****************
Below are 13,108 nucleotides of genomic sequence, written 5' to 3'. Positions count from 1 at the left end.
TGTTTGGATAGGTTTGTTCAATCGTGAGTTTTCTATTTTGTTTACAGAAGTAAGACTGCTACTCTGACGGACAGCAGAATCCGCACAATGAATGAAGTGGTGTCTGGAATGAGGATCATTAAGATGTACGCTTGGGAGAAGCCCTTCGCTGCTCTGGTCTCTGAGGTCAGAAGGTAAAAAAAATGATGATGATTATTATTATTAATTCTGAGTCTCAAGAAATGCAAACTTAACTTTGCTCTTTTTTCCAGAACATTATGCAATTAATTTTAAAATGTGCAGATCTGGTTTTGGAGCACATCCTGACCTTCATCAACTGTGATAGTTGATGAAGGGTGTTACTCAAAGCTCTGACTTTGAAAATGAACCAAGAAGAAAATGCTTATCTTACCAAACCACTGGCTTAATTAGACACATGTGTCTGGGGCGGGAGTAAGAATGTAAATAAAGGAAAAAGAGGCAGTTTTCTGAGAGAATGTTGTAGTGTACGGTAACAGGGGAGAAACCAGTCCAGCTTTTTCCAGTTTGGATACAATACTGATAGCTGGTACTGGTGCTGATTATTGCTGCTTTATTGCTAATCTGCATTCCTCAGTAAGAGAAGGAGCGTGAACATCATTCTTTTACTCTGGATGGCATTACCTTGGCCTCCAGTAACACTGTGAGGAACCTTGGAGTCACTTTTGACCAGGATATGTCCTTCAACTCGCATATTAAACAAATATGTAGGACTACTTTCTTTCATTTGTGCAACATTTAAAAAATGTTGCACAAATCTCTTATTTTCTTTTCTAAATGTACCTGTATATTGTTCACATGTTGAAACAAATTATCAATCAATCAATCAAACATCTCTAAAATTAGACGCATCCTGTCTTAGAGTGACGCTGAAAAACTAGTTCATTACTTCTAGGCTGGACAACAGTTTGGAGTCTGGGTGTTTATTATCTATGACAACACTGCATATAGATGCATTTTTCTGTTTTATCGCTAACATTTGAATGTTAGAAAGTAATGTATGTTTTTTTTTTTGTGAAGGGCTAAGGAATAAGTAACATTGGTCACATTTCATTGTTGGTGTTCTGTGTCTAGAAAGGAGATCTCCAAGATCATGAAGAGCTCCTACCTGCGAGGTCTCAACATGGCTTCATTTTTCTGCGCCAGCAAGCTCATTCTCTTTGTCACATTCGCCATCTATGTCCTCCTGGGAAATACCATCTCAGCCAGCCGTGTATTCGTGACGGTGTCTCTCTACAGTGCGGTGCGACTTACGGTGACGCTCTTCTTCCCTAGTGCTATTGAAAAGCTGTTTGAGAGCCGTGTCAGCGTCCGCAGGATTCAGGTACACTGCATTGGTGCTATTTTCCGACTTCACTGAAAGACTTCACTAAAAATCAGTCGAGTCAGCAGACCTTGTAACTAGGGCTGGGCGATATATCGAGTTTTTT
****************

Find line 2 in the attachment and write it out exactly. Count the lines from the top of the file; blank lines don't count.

TGTTTGGATAGGTTTGTTCAATCGTGAGTTTTCTATTTTGTTTACAGAAGTAAGACTGCTACTCTGACGGACAGCAGAATCCGCACAATGAATGAAGTGGTGTCTGGAATGAGGATCATTAAGATGTACGCTTGGGAGAAGCCCTTCGCTGCTCTGGTCTCTGAGGTCAGAAGGTAAAAAAAATGATGATGATTATTATTATTAATTCTGAGTCTCAAGAAATGCAAACTTAACTTTGCTCTTTTTTCCAGAACATTATGCAATTAATTTTAAAATGTGCAGATCTGGTTTTGGAGCACATCCTGACCTTCATCAACTGTGATAGTTGATGAAGGGTGTTACTCAAAGCTCTGACTTTGAAAATGAACCAAGAAGAAAATGCTTATCTTACCAAACCACTGGCTTAATTAGACACATGTGTCTGGGGCGGGAGTAAGAATGTAAATAAAGGAAAAAGAGGCAGTTTTCTGAGAGAATGTTGTAGTGTACGGTAACAGGGGAGAAACCAGTCCAGCTTTTTCCAGTTTGGATACAATACTGATAGCTGGTACTGGTGCTGATTATTGCTGCTTTATTGCTAATCTGCATTCCTCAGTAAGAGAAGGAGCGTGAACATCATTCTTTTACTCTGGATGGCATTACCTTGGCCTCCAGTAACACTGTGAGGAACCTTGGAGTCACTTTTGACCAGGATATGTCCTTCAACTCGCATATTAAACAAATATGTAGGACTACTTTCTTTCATTTGTGCAACATTTAAAAAATGTTGCACAAATCTCTTATTTTCTTTTCTAAATGTACCTGTATATTGTTCACATGTTGAAACAAATTATCAATCAATCAATCAAACATCTCTAAAATTAGACGCATCCTGTCTTAGAGTGACGCTGAAAAACTAGTTCATTACTTCTAGGCTGGACAACAGTTTGGAGTCTGGGTGTTTATTATCTATGACAACACTGCATATAGATGCATTTTTCTGTTTTATCGCTAACATTTGAATGTTAGAAAGTAATGTATGTTTTTTTTTTTGTGAAGGGCTAAGGAATAAGTAACATTGGTCACATTTCATTGTTGGTGTTCTGTGTCTAGAAAGGAGATCTCCAAGATCATGAAGAGCTCCTACCTGCGAGGTCTCAACATGGCTTCATTTTTCTGCGCCAGCAAGCTCATTCTCTTTGTCACATTCGCCATCTATGTCCTCCTGGGAAATACCATCTCAGCCAGCCGTGTATTCGTGACGGTGTCTCTCTACAGTGCGGTGCGACTTACGGTGACGCTCTTCTTCCCTAGTGCTATTGAAAAGCTGTTTGAGAGCCGTGTCAGCGTCCGCAGGATTCAGGTACACTGCATTGGTGCTATTTTCCGACTTCACTGAAAGACTTCACTAAAAATCAGTCGAGTCAGCAGACCTTGTAACTAGGGCTGGGCGATATATCGAGTTTTTT